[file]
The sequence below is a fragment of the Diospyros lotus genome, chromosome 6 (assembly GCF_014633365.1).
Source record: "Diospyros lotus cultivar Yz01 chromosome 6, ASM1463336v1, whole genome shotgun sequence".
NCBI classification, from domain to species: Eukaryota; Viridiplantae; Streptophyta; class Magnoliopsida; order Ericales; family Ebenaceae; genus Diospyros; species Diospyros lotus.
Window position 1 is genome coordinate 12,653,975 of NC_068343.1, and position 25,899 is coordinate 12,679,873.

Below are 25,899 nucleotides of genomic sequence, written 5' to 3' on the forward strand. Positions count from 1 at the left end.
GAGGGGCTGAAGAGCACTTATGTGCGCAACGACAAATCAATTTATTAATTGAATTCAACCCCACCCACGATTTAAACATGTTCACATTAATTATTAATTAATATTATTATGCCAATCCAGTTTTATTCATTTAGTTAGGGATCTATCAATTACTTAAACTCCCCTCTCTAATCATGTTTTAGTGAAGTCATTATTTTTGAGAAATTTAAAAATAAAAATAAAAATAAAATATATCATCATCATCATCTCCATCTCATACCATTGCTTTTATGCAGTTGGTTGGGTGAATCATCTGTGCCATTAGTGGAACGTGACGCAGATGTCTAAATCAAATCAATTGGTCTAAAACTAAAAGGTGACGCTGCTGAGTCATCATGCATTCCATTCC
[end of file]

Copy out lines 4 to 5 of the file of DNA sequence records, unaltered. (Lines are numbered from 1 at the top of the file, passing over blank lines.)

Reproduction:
Window position 1 is genome coordinate 12,653,975 of NC_068343.1, and position 25,899 is coordinate 12,679,873.

Below are 25,899 nucleotides of genomic sequence, written 5' to 3' on the forward strand. Positions count from 1 at the left end.